x(t) for t > 0 is finite, then x(t) has no finite positive limit points: That is,
if the maximal interval of definition of x(t) for t > 0 is [0, fJ), then x(t) --+ 00
as t -+ fJ. As we have said before, we will always speak as though our solutions are defined on (- 00, 00) and it should be remembered that finite
escape time is always a possibility unless there is, as for example in Corollary 2 below, some condition that rules it out. In Corollary 3 below, the
solutions might welt go to infinity in finite time.
The invariance property of the limit sets of solutions of autonomous
systems (3) now enables us to refine Theorem I. Let V be a Cl function
on R!" to R. If G is any arbitrary set in R", we say that V is a Liapunou
function on G for Eq. (3) if V =: (grad V) f does not change sign on G.
Define E = {x; V(x) = 0, x in G}, where G is the closure of G. Let M be

the largest invariant set in E. M will be a closed set. The fundamental stability theorem for autonomous systems is then the following:

Theorem 2. If V is a Liapunov function on G for (3), then each solution x(t) of (3) that remains in G for all I > 0 (I < 0) approaches
M* = M u {oo} as t --. 00 (I --+ - 00). If M is bounded, then either
x(t) -+ M or x(t) ~ 00 as 1---. 00 (I --+ - 00).
This one theorem contains all of the usual Liapunov like theorems on
stability and instability of autonomous systems. Here, however, there are
no conditions of definiteness for V or V, and it is often possible to obtain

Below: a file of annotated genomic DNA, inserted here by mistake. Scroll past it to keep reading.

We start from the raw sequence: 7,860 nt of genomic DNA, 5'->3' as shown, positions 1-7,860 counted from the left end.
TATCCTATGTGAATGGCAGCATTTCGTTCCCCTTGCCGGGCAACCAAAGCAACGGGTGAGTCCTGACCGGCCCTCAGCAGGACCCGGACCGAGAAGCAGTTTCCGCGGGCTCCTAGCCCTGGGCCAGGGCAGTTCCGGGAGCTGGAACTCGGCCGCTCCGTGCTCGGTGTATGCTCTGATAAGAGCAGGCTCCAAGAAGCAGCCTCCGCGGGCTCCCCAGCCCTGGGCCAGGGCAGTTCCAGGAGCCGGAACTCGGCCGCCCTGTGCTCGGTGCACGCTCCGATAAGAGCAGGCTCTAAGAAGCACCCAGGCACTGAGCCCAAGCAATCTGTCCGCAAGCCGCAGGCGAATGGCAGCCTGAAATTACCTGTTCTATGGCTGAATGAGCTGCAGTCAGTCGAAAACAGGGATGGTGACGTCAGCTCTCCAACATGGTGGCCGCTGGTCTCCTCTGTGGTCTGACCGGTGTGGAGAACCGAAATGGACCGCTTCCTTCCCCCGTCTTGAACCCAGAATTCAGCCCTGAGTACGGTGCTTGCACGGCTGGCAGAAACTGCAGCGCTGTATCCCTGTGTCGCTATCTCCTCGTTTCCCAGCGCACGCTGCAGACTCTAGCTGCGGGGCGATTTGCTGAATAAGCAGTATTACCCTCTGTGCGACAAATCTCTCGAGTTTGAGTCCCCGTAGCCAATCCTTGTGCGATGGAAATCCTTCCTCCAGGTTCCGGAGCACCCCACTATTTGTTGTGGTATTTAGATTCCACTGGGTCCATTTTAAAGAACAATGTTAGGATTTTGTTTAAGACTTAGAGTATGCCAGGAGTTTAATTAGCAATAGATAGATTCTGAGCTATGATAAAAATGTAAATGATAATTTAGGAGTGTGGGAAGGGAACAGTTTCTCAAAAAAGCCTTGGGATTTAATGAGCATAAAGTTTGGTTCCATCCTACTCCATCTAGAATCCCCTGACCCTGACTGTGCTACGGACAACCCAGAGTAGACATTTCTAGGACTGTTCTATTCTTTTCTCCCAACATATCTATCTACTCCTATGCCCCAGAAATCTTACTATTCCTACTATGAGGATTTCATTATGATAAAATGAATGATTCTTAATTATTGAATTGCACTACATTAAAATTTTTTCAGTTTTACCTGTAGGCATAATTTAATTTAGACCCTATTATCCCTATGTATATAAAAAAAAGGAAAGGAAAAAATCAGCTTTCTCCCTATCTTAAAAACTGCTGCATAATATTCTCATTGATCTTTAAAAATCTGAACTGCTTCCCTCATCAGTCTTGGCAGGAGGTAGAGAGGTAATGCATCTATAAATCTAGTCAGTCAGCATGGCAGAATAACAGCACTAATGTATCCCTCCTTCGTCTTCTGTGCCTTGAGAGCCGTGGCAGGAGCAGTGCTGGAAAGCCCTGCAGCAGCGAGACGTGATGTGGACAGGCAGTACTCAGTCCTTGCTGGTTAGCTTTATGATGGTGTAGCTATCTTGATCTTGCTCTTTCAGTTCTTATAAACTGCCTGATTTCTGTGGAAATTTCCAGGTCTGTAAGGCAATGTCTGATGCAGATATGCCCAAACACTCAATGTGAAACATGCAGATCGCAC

stability information about a system with these more general types of LiapUDOV functions. The first corollary below is a stability result which for
applications has been quite useful, and the second illustrates how one obtains
information on instability. Cetaev's instability theorem is similarly an immediate consequence of Theorem 2 (see Section 3).
Corollary 2. Let G be a component of Q" = {x; V(x) < 1]}. Assume
that G is bounded, V;; 0 on G, and MO = M n G c: G. Then MO is an
attractor and G is in its region of attraction. If, in addition, V is constant
on the boundary of MO, then MO is a stable attractor.
Note that if MO consists of a single point p, then p is asymptotically stable
and G provides an estimate of its region of asymptotic stability.
Corollary 3. Assume that relative to (3) that V V > 0 on G and on
the boundary of G that V = O. Then each solution of (3) starting in G a pproaches 00 as t -+ 00 (or possibly in finite time).
There are also some special classes of nonautonomous systems where the
limit sets of solutions have an invariance property. The simplest of these